It’s time to rise up, occupy empty buildings, and stop more homeless deaths

An empty building and a homeless person
Fréa Lockley

On 30 September, as rainstorms battered the country, around 20 homeless people reportedly squatted an empty building in Chester. The following morning, “heart-breaking” new figures showed that around two homeless people died every day in 2018.

After nine years of Conservative-led austerity, there’s a growing housing and homelessness crisis. Meanwhile, there are thousands of unoccupied, empty buildings in towns and cities everywhere. Yet the richest people make huge profits owning property. So it’s time to rise up, take back the power, and occupy those buildings. Because the more people start squatting, the harder it will be to stop it.

Numbers game

As one of the homeless people currently squatting in Chester said:

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I think it’s really, really bad. You’ve got all this empty space – I mean look at this, this building doing nothing, and you’ve got the likes of us.

I’ve been on the streets for 20 years on and off, on the streets of Chester, and they’ve had this place empty.

There should not be homelessness.

Since 2010, the number of people sleeping rough in the UK has risen 165%. According to official government estimates, 4,677 people were rough sleeping in 2018. But this data is collated as a “snapshot figure“, and as Homeless Link noted, it’s actually incredibly difficult:

to work out the number of people sleeping rough for a number of reasons. People bed down at different times, move about, and can be hidden away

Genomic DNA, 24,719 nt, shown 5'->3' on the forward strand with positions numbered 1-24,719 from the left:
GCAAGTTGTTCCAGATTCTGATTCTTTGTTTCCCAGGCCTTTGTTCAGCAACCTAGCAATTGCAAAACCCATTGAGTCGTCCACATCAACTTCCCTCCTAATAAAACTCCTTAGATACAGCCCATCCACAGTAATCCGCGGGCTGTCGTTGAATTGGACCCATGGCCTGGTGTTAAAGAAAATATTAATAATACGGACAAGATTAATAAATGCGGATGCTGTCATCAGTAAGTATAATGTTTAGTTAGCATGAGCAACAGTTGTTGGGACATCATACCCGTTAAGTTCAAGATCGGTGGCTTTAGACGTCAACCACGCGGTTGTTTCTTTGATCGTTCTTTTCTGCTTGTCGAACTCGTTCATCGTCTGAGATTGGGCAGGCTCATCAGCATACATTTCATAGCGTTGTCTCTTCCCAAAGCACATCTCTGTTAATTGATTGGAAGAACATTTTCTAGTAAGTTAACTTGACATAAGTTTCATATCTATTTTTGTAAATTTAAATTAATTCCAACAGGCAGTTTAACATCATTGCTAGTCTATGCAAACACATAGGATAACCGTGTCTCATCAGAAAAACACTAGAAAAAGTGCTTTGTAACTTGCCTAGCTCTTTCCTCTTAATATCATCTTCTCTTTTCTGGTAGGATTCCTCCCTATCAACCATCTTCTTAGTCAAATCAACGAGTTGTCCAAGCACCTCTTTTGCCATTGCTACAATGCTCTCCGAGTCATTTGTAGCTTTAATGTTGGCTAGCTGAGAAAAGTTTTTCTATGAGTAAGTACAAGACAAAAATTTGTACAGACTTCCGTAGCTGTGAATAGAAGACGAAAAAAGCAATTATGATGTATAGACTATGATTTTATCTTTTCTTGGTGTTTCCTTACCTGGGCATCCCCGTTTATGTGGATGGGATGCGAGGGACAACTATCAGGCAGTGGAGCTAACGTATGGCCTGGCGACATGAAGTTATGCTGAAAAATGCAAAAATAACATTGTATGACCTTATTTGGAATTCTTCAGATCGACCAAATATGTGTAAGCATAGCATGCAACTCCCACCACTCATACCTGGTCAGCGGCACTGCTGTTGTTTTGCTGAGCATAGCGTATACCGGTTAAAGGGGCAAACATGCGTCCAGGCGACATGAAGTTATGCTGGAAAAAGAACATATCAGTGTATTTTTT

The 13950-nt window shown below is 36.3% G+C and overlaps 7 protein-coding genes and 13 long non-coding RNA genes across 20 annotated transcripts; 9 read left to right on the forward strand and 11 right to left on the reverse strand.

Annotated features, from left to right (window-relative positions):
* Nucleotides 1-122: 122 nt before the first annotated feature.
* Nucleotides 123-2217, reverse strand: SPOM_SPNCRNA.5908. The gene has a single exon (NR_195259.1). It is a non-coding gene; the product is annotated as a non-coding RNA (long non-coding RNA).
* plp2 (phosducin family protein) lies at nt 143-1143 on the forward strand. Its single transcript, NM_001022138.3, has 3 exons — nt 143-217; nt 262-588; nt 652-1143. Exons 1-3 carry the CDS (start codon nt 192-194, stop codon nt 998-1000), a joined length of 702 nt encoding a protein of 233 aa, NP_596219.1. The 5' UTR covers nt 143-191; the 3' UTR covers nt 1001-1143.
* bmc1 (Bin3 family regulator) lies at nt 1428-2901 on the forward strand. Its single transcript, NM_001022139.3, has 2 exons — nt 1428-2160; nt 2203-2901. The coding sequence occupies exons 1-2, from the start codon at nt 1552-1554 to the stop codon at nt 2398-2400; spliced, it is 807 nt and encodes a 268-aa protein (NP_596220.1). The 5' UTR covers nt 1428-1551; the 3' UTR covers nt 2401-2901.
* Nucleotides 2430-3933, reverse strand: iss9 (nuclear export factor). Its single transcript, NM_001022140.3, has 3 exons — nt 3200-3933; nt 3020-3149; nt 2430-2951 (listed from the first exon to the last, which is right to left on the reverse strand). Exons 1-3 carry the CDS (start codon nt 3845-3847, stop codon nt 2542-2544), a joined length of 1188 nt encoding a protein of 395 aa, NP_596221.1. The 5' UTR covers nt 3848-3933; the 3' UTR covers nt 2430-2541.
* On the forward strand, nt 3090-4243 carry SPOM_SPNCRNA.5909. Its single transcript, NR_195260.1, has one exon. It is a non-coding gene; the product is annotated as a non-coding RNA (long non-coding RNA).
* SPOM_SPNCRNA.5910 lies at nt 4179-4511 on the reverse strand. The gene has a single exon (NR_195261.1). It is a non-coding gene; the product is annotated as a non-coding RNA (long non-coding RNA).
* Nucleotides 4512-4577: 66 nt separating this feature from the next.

In June, a survey by the Greater London Authority (GLA) found that, in London alone, “8,855 people slept rough… between April 2018 and March 2019”. Yet in 2018, there were also at least 10,666 empty commercial properties in London.

It doesn’t take long to do the maths here. And this pattern is reflected all over the UK. Properties lie empty, yet homeless people are dying. Meanwhile, the richest “1% own 29 times what the bottom 20% own”.

Since 2012, it’s been illegal to squat empty residential properties. But as things currently stand, it’s “not usually a crime” to occupy non-residential properties in the UK. As Squatters’ Action For Secure Homes (SQUASH) notes, it’s “still legal to squat empty unused commercial buildings”.

Squatters’ rights?

The history of squatting is inherently linked to an ongoing attack on civil liberties. But this wasn’t always the case.

After World War 2, even the Daily Mail considered squatting “an act of patriotism”. As Vice reported, huge numbers of “homeless families and veterans” occupied empty properties after the war and:

By 1946 there were almost 40,000 people squatting in England and Wales, in everywhere from luxury flats in Kensington to holiday homes in Brighton. The press looked on sympathetically.

Many people continued to squat, with a ‘boom’ in the 1960s and 70s. In London, for example, “radicals seized empty council properties that the Greater London Council [GLC] had left to rot”. On the whole, the GLC tolerated this.